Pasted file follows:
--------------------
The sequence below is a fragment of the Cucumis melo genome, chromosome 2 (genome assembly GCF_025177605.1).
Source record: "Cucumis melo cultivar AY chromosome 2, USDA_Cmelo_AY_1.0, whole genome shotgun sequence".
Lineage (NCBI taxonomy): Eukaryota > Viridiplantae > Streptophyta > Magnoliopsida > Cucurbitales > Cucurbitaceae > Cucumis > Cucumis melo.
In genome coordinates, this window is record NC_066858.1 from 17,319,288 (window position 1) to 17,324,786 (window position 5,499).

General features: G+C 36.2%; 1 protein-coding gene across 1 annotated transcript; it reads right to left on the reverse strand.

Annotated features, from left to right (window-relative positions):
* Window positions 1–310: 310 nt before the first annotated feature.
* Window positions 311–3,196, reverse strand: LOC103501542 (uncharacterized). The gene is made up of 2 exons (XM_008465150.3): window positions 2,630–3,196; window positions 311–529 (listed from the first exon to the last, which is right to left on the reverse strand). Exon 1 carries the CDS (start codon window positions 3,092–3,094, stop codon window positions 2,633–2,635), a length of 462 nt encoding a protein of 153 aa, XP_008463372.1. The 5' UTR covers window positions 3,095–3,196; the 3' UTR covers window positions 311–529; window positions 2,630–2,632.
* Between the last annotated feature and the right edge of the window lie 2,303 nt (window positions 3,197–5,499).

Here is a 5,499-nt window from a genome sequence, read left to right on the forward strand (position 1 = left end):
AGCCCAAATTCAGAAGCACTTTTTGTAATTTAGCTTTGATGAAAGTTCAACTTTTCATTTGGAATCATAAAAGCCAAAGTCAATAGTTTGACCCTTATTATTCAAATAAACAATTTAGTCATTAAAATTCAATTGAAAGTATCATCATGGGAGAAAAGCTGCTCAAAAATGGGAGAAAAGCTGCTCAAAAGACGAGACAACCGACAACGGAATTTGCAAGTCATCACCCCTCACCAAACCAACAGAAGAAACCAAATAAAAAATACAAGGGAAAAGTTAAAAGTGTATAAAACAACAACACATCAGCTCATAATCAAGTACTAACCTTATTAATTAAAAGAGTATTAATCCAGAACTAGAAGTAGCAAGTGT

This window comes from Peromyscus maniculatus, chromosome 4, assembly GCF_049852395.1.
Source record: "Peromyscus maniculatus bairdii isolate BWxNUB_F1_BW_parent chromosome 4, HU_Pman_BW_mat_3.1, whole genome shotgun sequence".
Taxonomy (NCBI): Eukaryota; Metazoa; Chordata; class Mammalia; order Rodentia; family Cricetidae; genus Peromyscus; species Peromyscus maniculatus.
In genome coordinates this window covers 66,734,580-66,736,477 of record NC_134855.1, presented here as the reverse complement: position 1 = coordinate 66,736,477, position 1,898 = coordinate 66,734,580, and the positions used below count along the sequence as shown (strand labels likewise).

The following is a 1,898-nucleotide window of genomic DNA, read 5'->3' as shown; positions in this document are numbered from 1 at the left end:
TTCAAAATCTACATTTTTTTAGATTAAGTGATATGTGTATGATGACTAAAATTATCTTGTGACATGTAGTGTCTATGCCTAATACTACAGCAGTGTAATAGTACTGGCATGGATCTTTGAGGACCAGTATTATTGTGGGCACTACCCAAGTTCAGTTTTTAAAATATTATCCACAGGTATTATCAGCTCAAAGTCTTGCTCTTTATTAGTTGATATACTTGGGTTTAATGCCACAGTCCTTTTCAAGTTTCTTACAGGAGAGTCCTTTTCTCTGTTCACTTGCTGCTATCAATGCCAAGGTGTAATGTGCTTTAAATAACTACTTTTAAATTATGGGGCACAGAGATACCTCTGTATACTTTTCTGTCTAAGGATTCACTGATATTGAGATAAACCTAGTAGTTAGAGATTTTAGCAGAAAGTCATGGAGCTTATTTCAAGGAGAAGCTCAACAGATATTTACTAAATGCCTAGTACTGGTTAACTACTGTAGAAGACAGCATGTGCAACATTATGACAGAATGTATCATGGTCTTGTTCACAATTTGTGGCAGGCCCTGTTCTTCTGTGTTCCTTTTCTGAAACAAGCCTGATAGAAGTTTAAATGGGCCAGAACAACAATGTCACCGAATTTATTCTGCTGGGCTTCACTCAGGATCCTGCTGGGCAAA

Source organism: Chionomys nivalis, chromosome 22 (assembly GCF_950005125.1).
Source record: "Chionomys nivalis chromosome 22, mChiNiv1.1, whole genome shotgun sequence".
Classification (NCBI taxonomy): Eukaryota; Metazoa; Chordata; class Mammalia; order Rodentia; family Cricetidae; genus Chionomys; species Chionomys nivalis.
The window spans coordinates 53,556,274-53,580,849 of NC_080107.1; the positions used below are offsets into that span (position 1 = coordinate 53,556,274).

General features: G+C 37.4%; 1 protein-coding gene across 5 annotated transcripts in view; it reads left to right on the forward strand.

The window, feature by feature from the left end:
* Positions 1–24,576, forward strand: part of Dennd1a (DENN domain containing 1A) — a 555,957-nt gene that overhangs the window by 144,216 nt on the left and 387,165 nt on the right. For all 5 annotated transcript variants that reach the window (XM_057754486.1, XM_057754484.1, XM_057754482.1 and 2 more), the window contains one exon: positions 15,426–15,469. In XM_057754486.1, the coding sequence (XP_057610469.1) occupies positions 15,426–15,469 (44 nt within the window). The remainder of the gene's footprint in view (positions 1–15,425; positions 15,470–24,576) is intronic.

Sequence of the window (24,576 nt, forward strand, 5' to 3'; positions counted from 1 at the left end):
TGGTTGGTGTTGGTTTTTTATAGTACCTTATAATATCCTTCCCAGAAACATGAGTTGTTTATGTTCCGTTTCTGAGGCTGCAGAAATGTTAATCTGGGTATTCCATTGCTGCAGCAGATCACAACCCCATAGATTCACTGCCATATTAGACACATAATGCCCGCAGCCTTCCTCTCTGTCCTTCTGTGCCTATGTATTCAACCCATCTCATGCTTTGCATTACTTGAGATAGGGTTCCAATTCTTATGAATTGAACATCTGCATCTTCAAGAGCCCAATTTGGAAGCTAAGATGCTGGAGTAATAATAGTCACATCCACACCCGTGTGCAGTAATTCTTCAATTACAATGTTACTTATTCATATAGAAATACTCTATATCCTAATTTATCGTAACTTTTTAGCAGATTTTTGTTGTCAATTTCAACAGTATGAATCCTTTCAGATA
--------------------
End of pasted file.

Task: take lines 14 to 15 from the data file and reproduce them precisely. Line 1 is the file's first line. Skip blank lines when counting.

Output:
Taxonomy (NCBI): Eukaryota; Metazoa; Chordata; class Mammalia; order Rodentia; family Cricetidae; genus Peromyscus; species Peromyscus maniculatus.
In genome coordinates this window covers 66,734,580-66,736,477 of record NC_134855.1, presented here as the reverse complement: position 1 = coordinate 66,736,477, position 1,898 = coordinate 66,734,580, and the positions used below count along the sequence as shown (strand labels likewise).